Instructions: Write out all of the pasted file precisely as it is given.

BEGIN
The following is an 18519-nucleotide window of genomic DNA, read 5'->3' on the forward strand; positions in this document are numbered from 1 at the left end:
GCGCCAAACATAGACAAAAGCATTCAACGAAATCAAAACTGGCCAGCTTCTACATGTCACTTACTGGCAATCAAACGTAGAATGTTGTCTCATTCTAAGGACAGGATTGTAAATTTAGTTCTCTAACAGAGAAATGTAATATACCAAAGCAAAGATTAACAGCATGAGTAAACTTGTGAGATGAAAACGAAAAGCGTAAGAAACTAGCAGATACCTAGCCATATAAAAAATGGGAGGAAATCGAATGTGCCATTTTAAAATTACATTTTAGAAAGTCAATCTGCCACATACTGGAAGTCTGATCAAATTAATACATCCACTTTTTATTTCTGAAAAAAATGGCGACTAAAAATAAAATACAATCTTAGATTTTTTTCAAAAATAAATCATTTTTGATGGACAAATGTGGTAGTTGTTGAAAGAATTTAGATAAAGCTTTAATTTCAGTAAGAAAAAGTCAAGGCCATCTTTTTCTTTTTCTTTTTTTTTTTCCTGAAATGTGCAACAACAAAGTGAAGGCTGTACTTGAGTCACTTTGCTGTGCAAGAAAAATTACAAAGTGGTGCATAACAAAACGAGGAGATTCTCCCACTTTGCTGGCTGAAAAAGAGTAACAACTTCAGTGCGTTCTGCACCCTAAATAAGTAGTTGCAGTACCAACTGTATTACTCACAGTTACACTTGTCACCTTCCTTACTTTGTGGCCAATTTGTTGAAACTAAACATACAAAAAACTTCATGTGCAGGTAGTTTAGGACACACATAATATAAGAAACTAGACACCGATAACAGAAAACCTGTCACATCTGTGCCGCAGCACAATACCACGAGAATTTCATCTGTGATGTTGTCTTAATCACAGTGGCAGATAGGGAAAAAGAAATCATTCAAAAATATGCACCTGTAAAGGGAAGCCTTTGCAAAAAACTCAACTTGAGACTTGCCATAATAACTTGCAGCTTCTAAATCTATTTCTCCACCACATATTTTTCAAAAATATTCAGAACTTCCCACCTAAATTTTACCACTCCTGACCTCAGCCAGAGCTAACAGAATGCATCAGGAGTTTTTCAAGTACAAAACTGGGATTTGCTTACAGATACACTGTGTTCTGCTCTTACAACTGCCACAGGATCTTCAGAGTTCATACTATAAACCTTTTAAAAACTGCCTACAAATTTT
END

The following is an 18519-nucleotide window of genomic DNA, read 5'->3' on the forward strand; positions in this document are numbered from 1 at the left end:
GCGCCAAACATAGACAAAAGCATTCAACGAAATCAAAACTGGCCAGCTTCTACATGTCACTTACTGGCAATCAAACGTAGAATGTTGTCTCATTCTAAGGACAGGATTGTAAATTTAGTTCTCTAACAGAGAAATGTAATATACCAAAGCAAAGATTAACAGCATGAGTAAACTTGTGAGATGAAAACGAAAAGCGTAAGAAACTAGCAGATACCTAGCCATATAAAAAATGGGAGGAAATCGAATGTGCCATTTTAAAATTACATTTTAGAAAGTCAATCTGCCACATACTGGAAGTCTGATCAAATTAATACATCCACTTTTTATTTCTGAAAAAAATGGCGACTAAAAATAAAATACAATCTTAGATTTTTTTCAAAAATAAATCATTTTTGATGGACAAATGTGGTAGTTGTTGAAAGAATTTAGATAAAGCTTTAATTTCAGTAAGAAAAAGTCAAGGCCATCTTTTTCTTTTTCTTTTTTTTTTTCCTGAAATGTGCAACAACAAAGTGAAGGCTGTACTTGAGTCACTTTGCTGTGCAAGAAAAATTACAAAGTGGTGCATAACAAAACGAGGAGATTCTCCCACTTTGCTGGCTGAAAAAGAGTAACAACTTCAGTGCGTTCTGCACCCTAAATAAGTAGTTGCAGTACCAACTGTATTACTCACAGTTACACTTGTCACCTTCCTTACTTTGTGGCCAATTTGTTGAAACTAAACATACAAAAAACTTCATGTGCAGGTAGTTTAGGACACACATAATATAAGAAACTAGACACCGATAACAGAAAACCTGTCACATCTGTGCCGCAGCACAATACCACGAGAATTTCATCTGTGATGTTGTCTTAATCACAGTGGCAGATAGGGAAAAAGAAATCATTCAAAAATATGCACCTGTAAAGGGAAGCCTTTGCAAAAAACTCAACTTGAGACTTGCCATAATAACTTGCAGCTTCTAAATCTATTTCTCCACCACATATTTTTCAAAAATATTCAGAACTTCCCACCTAAATTTTACCACTCCTGACCTCAGCCAGAGCTAACAGAATGCATCAGGAGTTTTTCAAGTACAAAACTGGGATTTGCTTACAGATACACTGTGTTCTGCTCTTACAACTGCCACAGGATCTTCAGAGTTCATACTATAAACCTTTTAAAAACTGCCTACAAATTTT